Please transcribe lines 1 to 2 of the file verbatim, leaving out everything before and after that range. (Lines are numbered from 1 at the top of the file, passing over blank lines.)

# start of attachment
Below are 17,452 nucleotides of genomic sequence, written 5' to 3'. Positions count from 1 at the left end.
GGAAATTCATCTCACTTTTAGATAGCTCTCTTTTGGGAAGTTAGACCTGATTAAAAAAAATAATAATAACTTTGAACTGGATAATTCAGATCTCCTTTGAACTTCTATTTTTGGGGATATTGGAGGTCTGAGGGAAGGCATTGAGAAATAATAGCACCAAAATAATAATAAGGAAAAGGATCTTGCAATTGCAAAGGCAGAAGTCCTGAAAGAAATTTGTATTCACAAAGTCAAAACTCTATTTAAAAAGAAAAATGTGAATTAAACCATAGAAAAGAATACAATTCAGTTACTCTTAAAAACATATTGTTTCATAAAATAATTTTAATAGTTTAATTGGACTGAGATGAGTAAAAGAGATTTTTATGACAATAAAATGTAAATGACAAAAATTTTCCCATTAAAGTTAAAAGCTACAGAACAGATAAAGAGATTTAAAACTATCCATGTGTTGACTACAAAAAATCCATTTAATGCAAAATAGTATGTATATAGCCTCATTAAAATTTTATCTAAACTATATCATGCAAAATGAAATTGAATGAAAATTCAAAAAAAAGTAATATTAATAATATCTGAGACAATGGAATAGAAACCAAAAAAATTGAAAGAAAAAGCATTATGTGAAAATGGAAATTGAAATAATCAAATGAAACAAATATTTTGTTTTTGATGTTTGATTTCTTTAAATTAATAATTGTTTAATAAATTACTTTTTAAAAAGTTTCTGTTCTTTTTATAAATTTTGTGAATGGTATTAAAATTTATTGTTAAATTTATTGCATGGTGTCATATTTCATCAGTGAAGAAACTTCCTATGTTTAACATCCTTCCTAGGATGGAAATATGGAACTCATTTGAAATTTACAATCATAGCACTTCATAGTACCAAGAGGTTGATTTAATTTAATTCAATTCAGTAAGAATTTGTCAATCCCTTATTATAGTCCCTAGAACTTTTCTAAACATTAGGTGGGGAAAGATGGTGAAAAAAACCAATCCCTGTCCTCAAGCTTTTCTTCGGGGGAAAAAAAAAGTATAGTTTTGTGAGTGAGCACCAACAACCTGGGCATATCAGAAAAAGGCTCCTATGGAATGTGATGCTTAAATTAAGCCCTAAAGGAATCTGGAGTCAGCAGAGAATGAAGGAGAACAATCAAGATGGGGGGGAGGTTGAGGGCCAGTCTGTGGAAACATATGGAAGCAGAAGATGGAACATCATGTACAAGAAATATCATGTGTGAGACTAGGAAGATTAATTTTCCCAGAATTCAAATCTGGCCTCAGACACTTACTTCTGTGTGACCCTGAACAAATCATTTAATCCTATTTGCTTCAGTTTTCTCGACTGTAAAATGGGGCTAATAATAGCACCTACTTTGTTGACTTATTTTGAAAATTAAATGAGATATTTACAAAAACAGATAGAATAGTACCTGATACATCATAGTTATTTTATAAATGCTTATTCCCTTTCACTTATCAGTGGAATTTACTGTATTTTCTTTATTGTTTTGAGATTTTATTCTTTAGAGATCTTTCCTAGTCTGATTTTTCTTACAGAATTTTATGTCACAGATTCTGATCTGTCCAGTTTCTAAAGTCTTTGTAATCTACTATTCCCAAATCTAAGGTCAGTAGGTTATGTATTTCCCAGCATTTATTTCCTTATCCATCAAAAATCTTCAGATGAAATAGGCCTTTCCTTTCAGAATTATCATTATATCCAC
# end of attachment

Below are 17,452 nucleotides of genomic sequence, written 5' to 3'. Positions count from 1 at the left end.
GGAAATTCATCTCACTTTTAGATAGCTCTCTTTTGGGAAGTTAGACCTGATTAAAAAAAATAATAATAACTTTGAACTGGATAATTCAGATCTCCTTTGAACTTCTATTTTTGGGGATATTGGAGGTCTGAGGGAAGGCATTGAGAAATAATAGCACCAAAATAATAATAAGGAAAAGGATCTTGCAATTGCAAAGGCAGAAGTCCTGAAAGAAATTTGTATTCACAAAGTCAAAACTCTATTTAAAAAGAAAAATGTGAATTAAACCATAGAAAAGAATACAATTCAGTTACTCTTAAAAACATATTGTTTCATAAAATAATTTTAATAGTTTAATTGGACTGAGATGAGTAAAAGAGATTTTTATGACAATAAAATGTAAATGACAAAAATTTTCCCATTAAAGTTAAAAGCTACAGAACAGATAAAGAGATTTAAAACTATCCATGTGTTGACTACAAAAAATCCATTTAATGCAAAATAGTATGTATATAGCCTCATTAAAATTTTATCTAAACTATATCATGCAAAATGAAATTGAATGAAAATTCAAAAAAAAGTAATATTAATAATATCTGAGACAATGGAATAGAAACCAAAAAAATTGAAAGAAAAAGCATTATGTGAAAATGGAAATTGAAATAATCAAATGAAACAAATATTTTGTTTTTGATGTTTGATTTCTTTAAATTAATAATTGTTTAATAAATTACTTTTTAAAAAGTTTCTGTTCTTTTTATAAATTTTGTGAATGGTATTAAAATTTATTGTTAAATTTATTGCATGGTGTCATATTTCATCAGTGAAGAAACTTCCTATGTTTAACATCCTTCCTAGGATGGAAATATGGAACTCATTTGAAATTTACAATCATAGCACTTCATAGTACCAAGAGGTTGATTTAATTTAATTCAATTCAGTAAGAATTTGTCAATCCCTTATTATAGTCCCTAGAACTTTTCTAAACATTAGGTGGGGAAAGATGGTGAAAAAAACCAATCCCTGTCCTCAAGCTTTTCTTCGGGGGAAAAAAAAAGTATAGTTTTGTGAGTGAGCACCAACAACCTGGGCATATCAGAAAAAGGCTCCTATGGAATGTGATGCTTAAATTAAGCCCTAAAGGAATCTGGAGTCAGCAGAGAATGAAGGAGAACAATCAAGATGGGGGGGAGGTTGAGGGCCAGTCTGTGGAAACATATGGAAGCAGAAGATGGAACATCATGTACAAGAAATATCATGTGTGAGACTAGGAAGATTAATTTTCCCAGAATTCAAATCTGGCCTCAGACACTTACTTCTGTGTGACCCTGAACAAATCATTTAATCCTATTTGCTTCAGTTTTCTCGACTGTAAAATGGGGCTAATAATAGCACCTACTTTGTTGACTTATTTTGAAAATTAAATGAGATATTTACAAAAACAGATAGAATAGTACCTGATACATCATAGTTATTTTATAAATGCTTATTCCCTTTCACTTATCAGTGGAATTTACTGTATTTTCTTTATTGTTTTGAGATTTTATTCTTTAGAGATCTTTCCTAGTCTGATTTTTCTTACAGAATTTTATGTCACAGATTCTGATCTGTCCAGTTTCTAAAGTCTTTGTAATCTACTATTCCCAAATCTAAGGTCAGTAGGTTATGTATTTCCCAGCATTTATTTCCTTATCCATCAAAAATCTTCAGATGAAATAGGCCTTTCCTTTCAGAATTATCATTATATCCAC